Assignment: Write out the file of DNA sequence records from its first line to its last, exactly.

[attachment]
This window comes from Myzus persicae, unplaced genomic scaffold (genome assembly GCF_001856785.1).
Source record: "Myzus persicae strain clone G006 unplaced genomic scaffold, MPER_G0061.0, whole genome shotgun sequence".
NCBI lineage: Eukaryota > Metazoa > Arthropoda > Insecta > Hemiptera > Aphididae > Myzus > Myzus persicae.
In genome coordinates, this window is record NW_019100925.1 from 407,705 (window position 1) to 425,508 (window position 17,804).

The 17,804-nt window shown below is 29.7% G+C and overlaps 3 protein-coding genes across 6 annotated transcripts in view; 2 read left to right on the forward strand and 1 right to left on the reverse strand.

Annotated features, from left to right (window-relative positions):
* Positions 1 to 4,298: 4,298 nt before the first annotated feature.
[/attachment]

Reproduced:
This window comes from Myzus persicae, unplaced genomic scaffold (genome assembly GCF_001856785.1).
Source record: "Myzus persicae strain clone G006 unplaced genomic scaffold, MPER_G0061.0, whole genome shotgun sequence".
NCBI lineage: Eukaryota > Metazoa > Arthropoda > Insecta > Hemiptera > Aphididae > Myzus > Myzus persicae.
In genome coordinates, this window is record NW_019100925.1 from 407,705 (window position 1) to 425,508 (window position 17,804).

The 17,804-nt window shown below is 29.7% G+C and overlaps 3 protein-coding genes across 6 annotated transcripts in view; 2 read left to right on the forward strand and 1 right to left on the reverse strand.

Annotated features, from left to right (window-relative positions):
* Positions 1 to 4,298: 4,298 nt before the first annotated feature.